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“I just landed a new job and my salary is significantly more than I was making in my previous job. I have some credit card debt, a student loan and a car loan. Am I better off paying down my debt or investing my excess income?”


First off, congratulations on the new job. They’re not easy to come by these days. The short answer to your question may be: None of the above. Financial planners encourage people to set aside a healthy amount of cash to handle emergencies, say enough to cover six months of living expenses, in a bank or money-market account to avoid risk and ensure instant access.
Paying into a pension plan might be your next priority. The tax breaks and matching employer contributions almost certainly will make it worthwhile. If your new employer, the one who’s paying you that fat salary, doesn’t offer a pension plan, then you should consider starting an individual retirement account.
Once you have your emergency fund and pension arrangements squared away, the choice between paying down debt and investing is fairly simple. Compare the rates you’re paying on the debt with the rates of return that you can reasonably expect in the financial markets and put your money wherever you get the best deal.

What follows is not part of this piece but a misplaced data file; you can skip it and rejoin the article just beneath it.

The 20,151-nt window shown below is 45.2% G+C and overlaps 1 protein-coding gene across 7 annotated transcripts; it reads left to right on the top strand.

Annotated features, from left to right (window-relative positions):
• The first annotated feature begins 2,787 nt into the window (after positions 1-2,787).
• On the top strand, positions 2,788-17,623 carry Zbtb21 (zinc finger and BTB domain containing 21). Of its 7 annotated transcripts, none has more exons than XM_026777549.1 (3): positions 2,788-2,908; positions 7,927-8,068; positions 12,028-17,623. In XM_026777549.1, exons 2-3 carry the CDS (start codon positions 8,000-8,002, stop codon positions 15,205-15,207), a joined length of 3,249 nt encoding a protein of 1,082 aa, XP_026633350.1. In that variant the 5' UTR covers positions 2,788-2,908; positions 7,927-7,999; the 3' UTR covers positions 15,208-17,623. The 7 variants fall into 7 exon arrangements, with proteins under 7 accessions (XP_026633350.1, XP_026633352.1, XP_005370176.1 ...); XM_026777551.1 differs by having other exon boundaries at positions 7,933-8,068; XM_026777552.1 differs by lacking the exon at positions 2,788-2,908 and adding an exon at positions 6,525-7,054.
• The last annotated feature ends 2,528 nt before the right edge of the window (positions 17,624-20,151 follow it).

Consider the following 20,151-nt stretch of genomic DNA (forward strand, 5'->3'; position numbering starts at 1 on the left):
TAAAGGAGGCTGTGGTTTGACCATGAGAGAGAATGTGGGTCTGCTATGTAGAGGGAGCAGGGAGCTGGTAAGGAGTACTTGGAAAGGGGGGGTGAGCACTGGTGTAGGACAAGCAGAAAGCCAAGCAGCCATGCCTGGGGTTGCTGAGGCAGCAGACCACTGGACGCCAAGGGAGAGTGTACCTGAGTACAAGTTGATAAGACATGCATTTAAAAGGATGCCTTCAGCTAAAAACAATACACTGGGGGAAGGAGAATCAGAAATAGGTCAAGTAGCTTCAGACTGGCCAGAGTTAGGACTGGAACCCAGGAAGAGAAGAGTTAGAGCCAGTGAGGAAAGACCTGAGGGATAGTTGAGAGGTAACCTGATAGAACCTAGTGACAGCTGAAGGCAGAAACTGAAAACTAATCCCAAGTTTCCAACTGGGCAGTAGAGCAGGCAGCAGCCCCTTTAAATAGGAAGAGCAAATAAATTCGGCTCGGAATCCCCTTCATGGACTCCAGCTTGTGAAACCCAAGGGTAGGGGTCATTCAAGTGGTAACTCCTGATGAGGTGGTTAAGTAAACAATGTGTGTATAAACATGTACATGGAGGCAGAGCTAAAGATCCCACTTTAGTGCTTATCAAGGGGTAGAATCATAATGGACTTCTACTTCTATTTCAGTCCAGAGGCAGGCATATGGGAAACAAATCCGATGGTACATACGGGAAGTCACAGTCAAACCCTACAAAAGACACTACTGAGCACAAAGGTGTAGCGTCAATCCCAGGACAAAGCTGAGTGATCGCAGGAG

If you have a credit card that charges 10 percent interest and you bring down the balance by $1,000, it’s the equivalent of putting $1,000 into an investment with a 10 percent return. In both cases you’re $100 better off each year. Few low-risk investments can be counted on to produce that sort of return, so paying down debt is probably the way to go. Benjamin Franklin was on to something when he said: “A penny saved is a penny earned.”
-Conrad de Aenlle